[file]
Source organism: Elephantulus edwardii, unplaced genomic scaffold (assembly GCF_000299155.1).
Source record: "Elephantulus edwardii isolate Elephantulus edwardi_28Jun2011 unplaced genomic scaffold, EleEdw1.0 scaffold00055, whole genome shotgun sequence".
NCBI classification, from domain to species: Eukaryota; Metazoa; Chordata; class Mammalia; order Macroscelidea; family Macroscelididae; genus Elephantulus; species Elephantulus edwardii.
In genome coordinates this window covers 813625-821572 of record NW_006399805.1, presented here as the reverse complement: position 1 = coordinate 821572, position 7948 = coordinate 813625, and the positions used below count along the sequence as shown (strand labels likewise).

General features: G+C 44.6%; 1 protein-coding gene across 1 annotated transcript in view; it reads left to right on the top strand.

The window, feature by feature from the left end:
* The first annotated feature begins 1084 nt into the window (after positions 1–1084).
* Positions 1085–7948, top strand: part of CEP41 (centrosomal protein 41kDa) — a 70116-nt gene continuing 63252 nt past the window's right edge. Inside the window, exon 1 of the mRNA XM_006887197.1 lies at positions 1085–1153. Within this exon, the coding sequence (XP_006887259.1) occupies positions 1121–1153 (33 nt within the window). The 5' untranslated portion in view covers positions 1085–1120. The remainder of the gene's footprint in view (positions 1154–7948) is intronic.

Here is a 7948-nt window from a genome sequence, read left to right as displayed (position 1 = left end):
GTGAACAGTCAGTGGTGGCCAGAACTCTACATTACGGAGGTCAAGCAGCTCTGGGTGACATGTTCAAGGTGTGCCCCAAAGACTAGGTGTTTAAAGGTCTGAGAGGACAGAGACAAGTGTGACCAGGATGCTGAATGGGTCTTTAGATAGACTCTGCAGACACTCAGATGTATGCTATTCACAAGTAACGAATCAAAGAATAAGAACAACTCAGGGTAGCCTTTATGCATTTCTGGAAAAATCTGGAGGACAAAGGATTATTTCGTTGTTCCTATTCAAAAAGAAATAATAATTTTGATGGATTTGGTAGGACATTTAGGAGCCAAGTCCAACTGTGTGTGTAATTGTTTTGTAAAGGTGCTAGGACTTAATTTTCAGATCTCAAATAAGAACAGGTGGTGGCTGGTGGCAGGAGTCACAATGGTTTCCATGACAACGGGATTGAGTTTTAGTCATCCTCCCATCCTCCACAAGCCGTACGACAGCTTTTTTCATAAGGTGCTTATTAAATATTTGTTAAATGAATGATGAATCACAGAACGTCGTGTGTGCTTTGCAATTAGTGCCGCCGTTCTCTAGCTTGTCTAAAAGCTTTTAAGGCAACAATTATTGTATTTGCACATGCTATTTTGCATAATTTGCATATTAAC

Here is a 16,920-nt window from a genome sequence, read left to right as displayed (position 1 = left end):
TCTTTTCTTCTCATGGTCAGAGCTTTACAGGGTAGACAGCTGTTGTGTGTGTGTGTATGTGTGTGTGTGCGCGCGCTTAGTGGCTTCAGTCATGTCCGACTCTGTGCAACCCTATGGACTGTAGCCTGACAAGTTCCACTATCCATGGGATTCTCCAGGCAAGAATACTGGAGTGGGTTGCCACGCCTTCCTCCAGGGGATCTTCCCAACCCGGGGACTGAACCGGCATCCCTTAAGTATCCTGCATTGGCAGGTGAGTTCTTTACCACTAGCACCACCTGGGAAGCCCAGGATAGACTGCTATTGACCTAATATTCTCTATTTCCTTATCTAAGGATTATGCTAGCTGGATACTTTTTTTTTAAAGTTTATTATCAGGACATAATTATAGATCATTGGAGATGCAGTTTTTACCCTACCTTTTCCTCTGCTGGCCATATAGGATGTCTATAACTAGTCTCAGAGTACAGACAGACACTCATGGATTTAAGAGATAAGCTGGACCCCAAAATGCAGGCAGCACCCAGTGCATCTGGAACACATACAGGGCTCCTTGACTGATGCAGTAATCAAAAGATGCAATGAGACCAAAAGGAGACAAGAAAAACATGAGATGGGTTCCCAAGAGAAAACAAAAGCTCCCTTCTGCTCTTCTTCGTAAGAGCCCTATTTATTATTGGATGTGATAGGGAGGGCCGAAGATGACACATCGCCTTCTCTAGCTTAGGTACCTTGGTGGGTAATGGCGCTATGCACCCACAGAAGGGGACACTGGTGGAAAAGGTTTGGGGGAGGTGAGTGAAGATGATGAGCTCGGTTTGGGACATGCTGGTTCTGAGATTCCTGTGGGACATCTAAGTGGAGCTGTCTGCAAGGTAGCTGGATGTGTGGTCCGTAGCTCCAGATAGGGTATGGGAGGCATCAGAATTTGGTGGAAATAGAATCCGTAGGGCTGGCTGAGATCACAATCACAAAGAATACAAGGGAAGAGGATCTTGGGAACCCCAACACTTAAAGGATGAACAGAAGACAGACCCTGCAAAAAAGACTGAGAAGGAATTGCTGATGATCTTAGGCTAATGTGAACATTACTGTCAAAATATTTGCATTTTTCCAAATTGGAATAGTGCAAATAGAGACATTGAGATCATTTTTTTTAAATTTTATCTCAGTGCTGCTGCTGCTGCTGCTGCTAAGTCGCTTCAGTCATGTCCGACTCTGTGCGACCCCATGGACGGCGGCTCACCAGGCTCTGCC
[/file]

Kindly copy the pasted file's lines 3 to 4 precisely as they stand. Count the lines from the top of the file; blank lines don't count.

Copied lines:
NCBI classification, from domain to species: Eukaryota; Metazoa; Chordata; class Mammalia; order Macroscelidea; family Macroscelididae; genus Elephantulus; species Elephantulus edwardii.
In genome coordinates this window covers 813625-821572 of record NW_006399805.1, presented here as the reverse complement: position 1 = coordinate 821572, position 7948 = coordinate 813625, and the positions used below count along the sequence as shown (strand labels likewise).